There are items that people use as media of exchange themselves, like Federal Reserve Notes, bitcoins, and so on. And then there are items that people use as media of exchange that are redemption claims to money, like checkable deposits, passbook saving accounts, and so on.
The evidence that money substitutes require redemption as a condition of their continuing use as a medium of exchange is the fact of continuing redemption by the issuer of the money substitute. Banks could quit offering on-demand, at-par redemption for their checking accounts, etc. and, faced with such a prospect, people at large may or may not continue to accept such account balances in lieu of accepting money or money substitutes issued by non-bank institutions, but the fact of continuing redemption makes these deposits money substitutes and not money itself.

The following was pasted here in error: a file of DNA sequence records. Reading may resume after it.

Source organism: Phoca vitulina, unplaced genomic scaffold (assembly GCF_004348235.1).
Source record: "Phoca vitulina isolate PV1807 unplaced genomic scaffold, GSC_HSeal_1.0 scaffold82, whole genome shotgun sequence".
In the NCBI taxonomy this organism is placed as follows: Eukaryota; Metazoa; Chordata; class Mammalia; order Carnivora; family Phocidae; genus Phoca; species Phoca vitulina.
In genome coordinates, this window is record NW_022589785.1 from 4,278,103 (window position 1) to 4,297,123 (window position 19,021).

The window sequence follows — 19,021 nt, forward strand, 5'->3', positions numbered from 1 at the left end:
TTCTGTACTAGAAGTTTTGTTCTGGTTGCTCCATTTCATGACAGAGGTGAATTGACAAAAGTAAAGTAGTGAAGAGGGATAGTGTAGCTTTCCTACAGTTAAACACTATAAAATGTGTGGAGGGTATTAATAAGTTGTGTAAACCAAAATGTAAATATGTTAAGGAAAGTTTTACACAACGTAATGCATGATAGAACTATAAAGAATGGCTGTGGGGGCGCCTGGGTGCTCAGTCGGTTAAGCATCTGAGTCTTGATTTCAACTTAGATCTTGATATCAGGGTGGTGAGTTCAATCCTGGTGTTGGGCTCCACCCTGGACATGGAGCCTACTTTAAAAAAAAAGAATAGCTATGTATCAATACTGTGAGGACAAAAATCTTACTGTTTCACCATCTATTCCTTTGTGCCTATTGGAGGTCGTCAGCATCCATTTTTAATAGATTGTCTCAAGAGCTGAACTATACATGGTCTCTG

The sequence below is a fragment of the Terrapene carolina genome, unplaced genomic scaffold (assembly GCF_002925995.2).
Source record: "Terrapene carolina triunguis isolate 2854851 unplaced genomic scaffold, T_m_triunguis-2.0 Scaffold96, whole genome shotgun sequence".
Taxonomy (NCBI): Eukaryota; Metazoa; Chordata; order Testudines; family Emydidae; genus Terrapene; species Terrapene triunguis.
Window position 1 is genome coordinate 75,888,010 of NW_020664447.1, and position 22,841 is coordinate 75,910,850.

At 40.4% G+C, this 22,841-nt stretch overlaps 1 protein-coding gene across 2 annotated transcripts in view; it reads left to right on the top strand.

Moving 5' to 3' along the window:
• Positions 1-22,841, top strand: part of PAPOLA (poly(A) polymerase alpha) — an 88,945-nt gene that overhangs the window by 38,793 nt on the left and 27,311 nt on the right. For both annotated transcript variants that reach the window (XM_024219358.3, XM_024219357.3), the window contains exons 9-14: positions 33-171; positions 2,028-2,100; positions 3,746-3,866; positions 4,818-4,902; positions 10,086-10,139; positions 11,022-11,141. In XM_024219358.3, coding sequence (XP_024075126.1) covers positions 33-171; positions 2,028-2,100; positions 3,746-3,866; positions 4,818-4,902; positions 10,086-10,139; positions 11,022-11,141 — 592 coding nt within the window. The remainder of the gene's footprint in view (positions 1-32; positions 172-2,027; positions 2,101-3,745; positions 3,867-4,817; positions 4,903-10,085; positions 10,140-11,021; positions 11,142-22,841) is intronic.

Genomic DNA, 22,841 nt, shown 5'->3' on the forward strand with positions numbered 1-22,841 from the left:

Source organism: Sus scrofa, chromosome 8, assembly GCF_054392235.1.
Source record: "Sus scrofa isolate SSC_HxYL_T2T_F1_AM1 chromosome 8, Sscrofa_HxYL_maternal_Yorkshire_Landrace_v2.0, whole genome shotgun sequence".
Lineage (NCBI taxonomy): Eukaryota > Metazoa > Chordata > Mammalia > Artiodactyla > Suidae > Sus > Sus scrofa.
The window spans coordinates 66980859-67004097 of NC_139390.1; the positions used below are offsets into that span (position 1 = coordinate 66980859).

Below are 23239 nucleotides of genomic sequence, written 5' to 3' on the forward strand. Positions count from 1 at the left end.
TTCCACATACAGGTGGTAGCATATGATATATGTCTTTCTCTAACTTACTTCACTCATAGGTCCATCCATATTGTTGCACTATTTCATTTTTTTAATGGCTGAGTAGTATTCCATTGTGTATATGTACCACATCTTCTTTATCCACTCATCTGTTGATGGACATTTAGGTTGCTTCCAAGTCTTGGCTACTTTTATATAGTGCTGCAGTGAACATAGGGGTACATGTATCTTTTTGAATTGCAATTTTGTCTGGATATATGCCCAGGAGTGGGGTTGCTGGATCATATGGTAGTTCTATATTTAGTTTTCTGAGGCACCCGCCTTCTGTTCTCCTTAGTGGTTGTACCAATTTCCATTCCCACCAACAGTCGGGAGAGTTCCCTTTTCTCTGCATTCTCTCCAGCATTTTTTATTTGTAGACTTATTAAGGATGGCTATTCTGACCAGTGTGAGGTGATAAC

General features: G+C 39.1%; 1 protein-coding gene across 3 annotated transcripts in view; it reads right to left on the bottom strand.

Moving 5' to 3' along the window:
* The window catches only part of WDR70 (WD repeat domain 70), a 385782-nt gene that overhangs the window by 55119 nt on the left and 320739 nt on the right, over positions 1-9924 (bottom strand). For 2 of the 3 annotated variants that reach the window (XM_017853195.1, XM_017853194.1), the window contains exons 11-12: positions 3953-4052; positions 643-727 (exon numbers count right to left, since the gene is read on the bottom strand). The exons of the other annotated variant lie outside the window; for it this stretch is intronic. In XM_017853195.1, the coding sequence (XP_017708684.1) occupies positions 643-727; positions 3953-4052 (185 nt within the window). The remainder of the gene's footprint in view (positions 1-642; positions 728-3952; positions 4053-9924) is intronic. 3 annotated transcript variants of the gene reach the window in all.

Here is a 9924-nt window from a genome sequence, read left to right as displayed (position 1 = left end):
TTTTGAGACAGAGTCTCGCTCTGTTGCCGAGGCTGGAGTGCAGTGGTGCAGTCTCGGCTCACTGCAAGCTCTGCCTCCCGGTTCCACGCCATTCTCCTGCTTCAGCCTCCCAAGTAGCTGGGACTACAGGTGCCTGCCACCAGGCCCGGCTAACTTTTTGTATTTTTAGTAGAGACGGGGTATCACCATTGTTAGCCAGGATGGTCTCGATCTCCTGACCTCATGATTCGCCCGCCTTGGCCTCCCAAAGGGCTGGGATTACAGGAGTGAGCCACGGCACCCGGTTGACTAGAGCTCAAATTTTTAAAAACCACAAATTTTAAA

A money substitute has an objective definition that depends only on the fact of redemption and not on how people subjectively value the item. Whether or not people use some particular item as money or a money substitute depends on their subjective valuations, but the categories of money and money substitutes do not. They are definitions.